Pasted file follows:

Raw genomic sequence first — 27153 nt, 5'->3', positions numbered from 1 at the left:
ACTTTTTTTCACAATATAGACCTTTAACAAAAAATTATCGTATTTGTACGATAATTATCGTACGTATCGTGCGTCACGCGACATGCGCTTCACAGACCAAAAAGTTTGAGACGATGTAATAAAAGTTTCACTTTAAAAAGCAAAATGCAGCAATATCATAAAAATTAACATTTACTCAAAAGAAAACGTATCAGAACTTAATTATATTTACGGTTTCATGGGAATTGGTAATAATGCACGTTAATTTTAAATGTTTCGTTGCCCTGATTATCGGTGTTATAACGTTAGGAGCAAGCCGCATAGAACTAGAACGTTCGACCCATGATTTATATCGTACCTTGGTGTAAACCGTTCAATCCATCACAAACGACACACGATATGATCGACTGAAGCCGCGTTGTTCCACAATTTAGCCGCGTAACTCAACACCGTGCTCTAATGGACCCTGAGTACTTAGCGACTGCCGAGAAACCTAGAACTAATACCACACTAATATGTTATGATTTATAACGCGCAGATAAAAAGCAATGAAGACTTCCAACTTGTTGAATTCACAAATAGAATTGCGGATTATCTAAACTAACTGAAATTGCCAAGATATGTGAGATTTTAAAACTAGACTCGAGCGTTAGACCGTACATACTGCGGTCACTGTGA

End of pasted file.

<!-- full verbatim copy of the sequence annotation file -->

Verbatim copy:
Raw genomic sequence first — 27153 nt, 5'->3', positions numbered from 1 at the left:
ACTTTTTTTCACAATATAGACCTTTAACAAAAAATTATCGTATTTGTACGATAATTATCGTACGTATCGTGCGTCACGCGACATGCGCTTCACAGACCAAAAAGTTTGAGACGATGTAATAAAAGTTTCACTTTAAAAAGCAAAATGCAGCAATATCATAAAAATTAACATTTACTCAAAAGAAAACGTATCAGAACTTAATTATATTTACGGTTTCATGGGAATTGGTAATAATGCACGTTAATTTTAAATGTTTCGTTGCCCTGATTATCGGTGTTATAACGTTAGGAGCAAGCCGCATAGAACTAGAACGTTCGACCCATGATTTATATCGTACCTTGGTGTAAACCGTTCAATCCATCACAAACGACACACGATATGATCGACTGAAGCCGCGTTGTTCCACAATTTAGCCGCGTAACTCAACACCGTGCTCTAATGGACCCTGAGTACTTAGCGACTGCCGAGAAACCTAGAACTAATACCACACTAATATGTTATGATTTATAACGCGCAGATAAAAAGCAATGAAGACTTCCAACTTGTTGAATTCACAAATAGAATTGCGGATTATCTAAACTAACTGAAATTGCCAAGATATGTGAGATTTTAAAACTAGACTCGAGCGTTAGACCGTACATACTGCGGTCACTGTGA